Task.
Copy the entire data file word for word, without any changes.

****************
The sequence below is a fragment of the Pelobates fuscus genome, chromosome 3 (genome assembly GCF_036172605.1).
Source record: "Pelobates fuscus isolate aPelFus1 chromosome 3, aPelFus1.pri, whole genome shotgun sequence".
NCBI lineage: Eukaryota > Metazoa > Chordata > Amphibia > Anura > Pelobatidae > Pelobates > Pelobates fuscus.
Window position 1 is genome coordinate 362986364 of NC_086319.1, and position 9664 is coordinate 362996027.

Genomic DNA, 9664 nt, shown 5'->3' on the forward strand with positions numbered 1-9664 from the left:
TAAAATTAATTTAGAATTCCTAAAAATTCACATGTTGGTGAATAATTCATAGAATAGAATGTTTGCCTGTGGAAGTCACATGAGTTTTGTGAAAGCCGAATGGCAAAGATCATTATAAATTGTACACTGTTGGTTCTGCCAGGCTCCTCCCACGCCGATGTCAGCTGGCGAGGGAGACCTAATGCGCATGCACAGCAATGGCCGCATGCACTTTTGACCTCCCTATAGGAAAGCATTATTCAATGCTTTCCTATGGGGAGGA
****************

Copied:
The sequence below is a fragment of the Pelobates fuscus genome, chromosome 3 (genome assembly GCF_036172605.1).
Source record: "Pelobates fuscus isolate aPelFus1 chromosome 3, aPelFus1.pri, whole genome shotgun sequence".
NCBI lineage: Eukaryota > Metazoa > Chordata > Amphibia > Anura > Pelobatidae > Pelobates > Pelobates fuscus.
Window position 1 is genome coordinate 362986364 of NC_086319.1, and position 9664 is coordinate 362996027.

Genomic DNA, 9664 nt, shown 5'->3' on the forward strand with positions numbered 1-9664 from the left:
TAAAATTAATTTAGAATTCCTAAAAATTCACATGTTGGTGAATAATTCATAGAATAGAATGTTTGCCTGTGGAAGTCACATGAGTTTTGTGAAAGCCGAATGGCAAAGATCATTATAAATTGTACACTGTTGGTTCTGCCAGGCTCCTCCCACGCCGATGTCAGCTGGCGAGGGAGACCTAATGCGCATGCACAGCAATGGCCGCATGCACTTTTGACCTCCCTATAGGAAAGCATTATTCAATGCTTTCCTATGGGGAGGA